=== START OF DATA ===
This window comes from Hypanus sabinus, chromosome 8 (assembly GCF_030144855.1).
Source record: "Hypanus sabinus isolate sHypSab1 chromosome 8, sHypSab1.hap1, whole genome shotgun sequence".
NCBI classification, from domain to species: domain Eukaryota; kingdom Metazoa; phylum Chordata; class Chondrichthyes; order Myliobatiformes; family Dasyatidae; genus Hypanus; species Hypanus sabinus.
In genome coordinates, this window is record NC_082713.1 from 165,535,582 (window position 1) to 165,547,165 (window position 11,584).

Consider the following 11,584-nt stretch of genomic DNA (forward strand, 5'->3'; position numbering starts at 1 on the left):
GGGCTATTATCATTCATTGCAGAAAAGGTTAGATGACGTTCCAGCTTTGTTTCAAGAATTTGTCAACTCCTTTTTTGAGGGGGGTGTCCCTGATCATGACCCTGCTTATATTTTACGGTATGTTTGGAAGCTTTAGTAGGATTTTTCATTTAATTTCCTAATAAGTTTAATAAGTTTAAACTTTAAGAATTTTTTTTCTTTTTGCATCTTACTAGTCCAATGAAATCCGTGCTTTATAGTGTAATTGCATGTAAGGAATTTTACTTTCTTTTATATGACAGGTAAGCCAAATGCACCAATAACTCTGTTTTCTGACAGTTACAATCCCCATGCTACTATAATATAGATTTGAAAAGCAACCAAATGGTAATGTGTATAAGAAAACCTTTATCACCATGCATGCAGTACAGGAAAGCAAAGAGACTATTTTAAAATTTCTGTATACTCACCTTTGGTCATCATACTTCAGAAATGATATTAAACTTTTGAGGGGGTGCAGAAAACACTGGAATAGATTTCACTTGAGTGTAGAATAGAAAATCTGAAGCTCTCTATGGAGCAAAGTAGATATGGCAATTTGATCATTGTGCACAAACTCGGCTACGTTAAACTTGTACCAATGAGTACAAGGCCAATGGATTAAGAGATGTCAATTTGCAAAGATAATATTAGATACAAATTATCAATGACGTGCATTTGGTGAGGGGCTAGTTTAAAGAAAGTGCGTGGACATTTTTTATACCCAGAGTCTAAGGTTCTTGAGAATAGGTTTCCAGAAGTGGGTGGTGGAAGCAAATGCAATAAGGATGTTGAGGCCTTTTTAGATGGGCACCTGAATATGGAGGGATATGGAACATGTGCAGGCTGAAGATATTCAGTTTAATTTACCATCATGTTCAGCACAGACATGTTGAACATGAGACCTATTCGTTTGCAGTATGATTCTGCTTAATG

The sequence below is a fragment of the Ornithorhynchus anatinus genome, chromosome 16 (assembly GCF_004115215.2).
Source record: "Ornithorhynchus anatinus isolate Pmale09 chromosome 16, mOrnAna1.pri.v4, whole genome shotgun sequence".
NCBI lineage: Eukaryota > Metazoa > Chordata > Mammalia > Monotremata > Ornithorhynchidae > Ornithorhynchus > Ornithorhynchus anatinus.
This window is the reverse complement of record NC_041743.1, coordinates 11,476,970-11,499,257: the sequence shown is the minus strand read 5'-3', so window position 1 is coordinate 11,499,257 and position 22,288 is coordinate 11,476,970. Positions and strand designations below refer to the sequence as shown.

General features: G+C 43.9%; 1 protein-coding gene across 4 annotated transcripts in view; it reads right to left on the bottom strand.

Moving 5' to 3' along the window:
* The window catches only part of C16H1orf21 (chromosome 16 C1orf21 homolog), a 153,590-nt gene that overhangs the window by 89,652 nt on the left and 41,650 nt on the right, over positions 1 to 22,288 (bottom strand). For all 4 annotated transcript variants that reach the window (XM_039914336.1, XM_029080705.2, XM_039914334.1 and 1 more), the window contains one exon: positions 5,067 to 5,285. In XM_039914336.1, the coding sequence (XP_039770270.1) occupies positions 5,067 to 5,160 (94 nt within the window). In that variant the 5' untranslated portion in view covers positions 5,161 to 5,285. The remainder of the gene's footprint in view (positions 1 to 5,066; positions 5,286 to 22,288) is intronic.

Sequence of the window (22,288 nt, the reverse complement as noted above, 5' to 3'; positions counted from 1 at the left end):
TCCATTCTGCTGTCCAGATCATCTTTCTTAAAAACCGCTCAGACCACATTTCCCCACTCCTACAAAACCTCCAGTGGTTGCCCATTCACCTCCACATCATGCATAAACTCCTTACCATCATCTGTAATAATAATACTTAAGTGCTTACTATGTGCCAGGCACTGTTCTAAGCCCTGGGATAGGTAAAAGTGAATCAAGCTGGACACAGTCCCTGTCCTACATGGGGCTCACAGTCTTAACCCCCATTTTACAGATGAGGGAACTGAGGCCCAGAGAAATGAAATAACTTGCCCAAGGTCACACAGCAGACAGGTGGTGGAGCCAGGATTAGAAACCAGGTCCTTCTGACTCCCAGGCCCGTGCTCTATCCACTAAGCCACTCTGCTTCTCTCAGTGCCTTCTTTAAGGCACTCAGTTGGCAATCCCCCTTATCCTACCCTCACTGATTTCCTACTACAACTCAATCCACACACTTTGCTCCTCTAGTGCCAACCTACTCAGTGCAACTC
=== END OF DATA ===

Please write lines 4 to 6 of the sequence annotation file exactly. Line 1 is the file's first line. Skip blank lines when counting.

In genome coordinates, this window is record NC_082713.1 from 165,535,582 (window position 1) to 165,547,165 (window position 11,584).

Consider the following 11,584-nt stretch of genomic DNA (forward strand, 5'->3'; position numbering starts at 1 on the left):
GGGCTATTATCATTCATTGCAGAAAAGGTTAGATGACGTTCCAGCTTTGTTTCAAGAATTTGTCAACTCCTTTTTTGAGGGGGGTGTCCCTGATCATGACCCTGCTTATATTTTACGGTATGTTTGGAAGCTTTAGTAGGATTTTTCATTTAATTTCCTAATAAGTTTAATAAGTTTAAACTTTAAGAATTTTTTTTCTTTTTGCATCTTACTAGTCCAATGAAATCCGTGCTTTATAGTGTAATTGCATGTAAGGAATTTTACTTTCTTTTATATGACAGGTAAGCCAAATGCACCAATAACTCTGTTTTCTGACAGTTACAATCCCCATGCTACTATAATATAGATTTGAAAAGCAACCAAATGGTAATGTGTATAAGAAAACCTTTATCACCATGCATGCAGTACAGGAAAGCAAAGAGACTATTTTAAAATTTCTGTATACTCACCTTTGGTCATCATACTTCAGAAATGATATTAAACTTTTGAGGGGGTGCAGAAAACACTGGAATAGATTTCACTTGAGTGTAGAATAGAAAATCTGAAGCTCTCTATGGAGCAAAGTAGATATGGCAATTTGATCATTGTGCACAAACTCGGCTACGTTAAACTTGTACCAATGAGTACAAGGCCAATGGATTAAGAGATGTCAATTTGCAAAGATAATATTAGATACAAATTATCAATGACGTGCATTTGGTGAGGGGCTAGTTTAAAGAAAGTGCGTGGACATTTTTTATACCCAGAGTCTAAGGTTCTTGAGAATAGGTTTCCAGAAGTGGGTGGTGGAAGCAAATGCAATAAGGATGTTGAGGCCTTTTTAGATGGGCACCTGAATATGGAGGGATATGGAACATGTGCAGGCTGAAGATATTCAGTTTAATTTACCATCATGTTCAGCACAGACATGTTGAACATGAGACCTATTCGTTTGCAGTATGATTCTGCTTAATG